Stashbusting Patchwork

Stashbusting Curtains

New curtains! Following Vix’s lovely curtains here.

I sew in a small bedroom and it needed sorting out.  After a change of paint colour I decided on new curtains too.

These are made from some of my huge patchwork fabric stash.  I’ve added nothing to the stash for at least eighteen months but it’s still shamingly huge so I’m on a mission to use most of it up in the next year or so.  This is the first big patchwork stashbusting project.

The fabrics aren’t all strictly patchwork type;  there are some dressmaking leftovers too.  I cut the fabrics into six and a half inch squares using patchwork rulers and sewed them together using a quarter inch seam allowance. There are tweny-six different fabrics and one hundred and sixty squares.  The lining is made from the good parts of an old sheet; the curtain tape was left over from previous projects.  Cost £0.

I’m not sure where I’ll find time to do more stashbusting but  I’m very happy with my first patchwork stashbust.  Thanks Vix!

Patchwork close up

Quilt Progress – Yes Really!

To be honest, I would love to do an outfit post.   Yesterday I wore lots of stuff I made myself & my lovely new boots from Green Shoes. But it’s not to be.  Sadly, I forgot to take a photo until it was too late & I was very crumpled.  Today I have been wearing jodphurs most of the day; it’s not a great look to start with and I am an especially scruffy person.

Anyway, the photos are all printed on fabric and since I took this photo I have cropped them all to the sizes I want.

I have a rough plan. I’m not promising to keep to it though – in fact, I’ve already changed a few things.

And this is the heap of linen & wool fabrics ready for ironing. I’ve now ironed them and made a few choices.

Progress indeed!

Painting to Patchwork Cushion

I made the cushion cover from small pieces of linen using a mixture of piecing and applique.

Some of the linens fray a lot so I finished most edges with machine zigzag – not usually needed when you make patchworks with cotton fabric.

The sky and backing fabric is part of an old linen tablecloth which I dyed with indigo a few years ago.  It had a few holes in it so was ideal for cutting up for patchwork.

Cushion top in progress.

The original picture of the houses I can see from my window.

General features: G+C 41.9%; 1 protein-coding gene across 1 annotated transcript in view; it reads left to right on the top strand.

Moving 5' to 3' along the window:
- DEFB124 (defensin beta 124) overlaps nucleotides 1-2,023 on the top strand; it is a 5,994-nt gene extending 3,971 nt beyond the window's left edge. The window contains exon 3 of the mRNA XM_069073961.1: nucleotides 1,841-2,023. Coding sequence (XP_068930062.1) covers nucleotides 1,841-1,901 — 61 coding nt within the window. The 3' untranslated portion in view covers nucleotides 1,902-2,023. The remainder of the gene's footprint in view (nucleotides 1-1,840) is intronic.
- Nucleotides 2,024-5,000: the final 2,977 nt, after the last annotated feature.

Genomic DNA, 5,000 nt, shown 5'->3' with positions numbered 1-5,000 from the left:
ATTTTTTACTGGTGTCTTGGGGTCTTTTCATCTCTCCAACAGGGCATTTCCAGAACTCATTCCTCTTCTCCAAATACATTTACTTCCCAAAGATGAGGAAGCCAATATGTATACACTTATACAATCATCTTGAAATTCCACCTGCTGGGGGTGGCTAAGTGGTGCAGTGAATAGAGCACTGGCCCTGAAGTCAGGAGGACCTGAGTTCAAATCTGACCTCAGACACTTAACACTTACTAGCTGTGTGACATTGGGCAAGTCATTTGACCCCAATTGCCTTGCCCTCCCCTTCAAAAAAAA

Drink Tea and Make Bunting

My favourite teapot and cup.

The mat is completely Liberty print made up of tiny triangles. Liberty prints are so pretty I’d hate to waste even the smallest amount of fabric.

Tea with homemade bunting in the background.

To make bunting

You need:

Furnishing weight fabric – I used leftover curtain fabric.

Binding – Sew lengths of bias binding together – the more colours the better OR use leftover quilt binding with the raw edges tucked in and sewn together.

To make:

Decide on the shape and size of triangle and cut it out from stiff card. This is your template for your fabric triangles.

Cut as many triangles as you want from fabric.

I cut round the template using a rotary cutter with a pinking blade in it – this cuts and finishes the fabric in one action.  The triangles hang best when cut on the lengthwise grain of the fabric.

If using bias binding – fold the binding evenly over the base of the triangles so that the raw edge is enclosed and sew down.

If using quilt binding – sew the binding to the front of the triangles so that the raw edges are hidden at the back.

NOTE – leave enough binding at each end to tie the bunting to the tree .

Tie your bunting to your trees and reward yourself with a cup of tea.

Tea Cosies

It all started one Saturday morning …..

My tea cosy was looking a bit sad – my grandmother made it about 30 years ago & it had been washed so often the fabric was beginning to fall apart.  I thought I’d have a go at making another.  After a few attempts this was the result:

There are now several of them on display in Fusion, Park Place, Horsham (lovely new cafe).

I’m thinking of egg cosies next.